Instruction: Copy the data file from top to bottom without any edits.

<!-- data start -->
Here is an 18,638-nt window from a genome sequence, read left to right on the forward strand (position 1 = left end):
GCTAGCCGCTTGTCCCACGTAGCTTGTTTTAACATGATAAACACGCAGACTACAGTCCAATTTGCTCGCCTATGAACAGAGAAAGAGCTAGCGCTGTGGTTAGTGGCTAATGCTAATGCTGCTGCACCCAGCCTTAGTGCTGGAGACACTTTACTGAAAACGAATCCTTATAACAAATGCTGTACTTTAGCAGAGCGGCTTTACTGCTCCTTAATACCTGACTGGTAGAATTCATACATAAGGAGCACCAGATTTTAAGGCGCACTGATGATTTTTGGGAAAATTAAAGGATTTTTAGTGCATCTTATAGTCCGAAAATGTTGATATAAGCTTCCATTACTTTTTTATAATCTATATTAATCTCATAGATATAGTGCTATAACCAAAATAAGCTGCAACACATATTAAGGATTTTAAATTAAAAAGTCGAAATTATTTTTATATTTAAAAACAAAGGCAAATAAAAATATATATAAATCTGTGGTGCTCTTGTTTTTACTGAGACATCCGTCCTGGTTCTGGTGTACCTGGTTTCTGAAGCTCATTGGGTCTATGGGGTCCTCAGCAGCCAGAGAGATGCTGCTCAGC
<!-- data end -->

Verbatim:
Here is an 18,638-nt window from a genome sequence, read left to right on the forward strand (position 1 = left end):
GCTAGCCGCTTGTCCCACGTAGCTTGTTTTAACATGATAAACACGCAGACTACAGTCCAATTTGCTCGCCTATGAACAGAGAAAGAGCTAGCGCTGTGGTTAGTGGCTAATGCTAATGCTGCTGCACCCAGCCTTAGTGCTGGAGACACTTTACTGAAAACGAATCCTTATAACAAATGCTGTACTTTAGCAGAGCGGCTTTACTGCTCCTTAATACCTGACTGGTAGAATTCATACATAAGGAGCACCAGATTTTAAGGCGCACTGATGATTTTTGGGAAAATTAAAGGATTTTTAGTGCATCTTATAGTCCGAAAATGTTGATATAAGCTTCCATTACTTTTTTATAATCTATATTAATCTCATAGATATAGTGCTATAACCAAAATAAGCTGCAACACATATTAAGGATTTTAAATTAAAAAGTCGAAATTATTTTTATATTTAAAAACAAAGGCAAATAAAAATATATATAAATCTGTGGTGCTCTTGTTTTTACTGAGACATCCGTCCTGGTTCTGGTGTACCTGGTTTCTGAAGCTCATTGGGTCTATGGGGTCCTCAGCAGCCAGAGAGATGCTGCTCAGC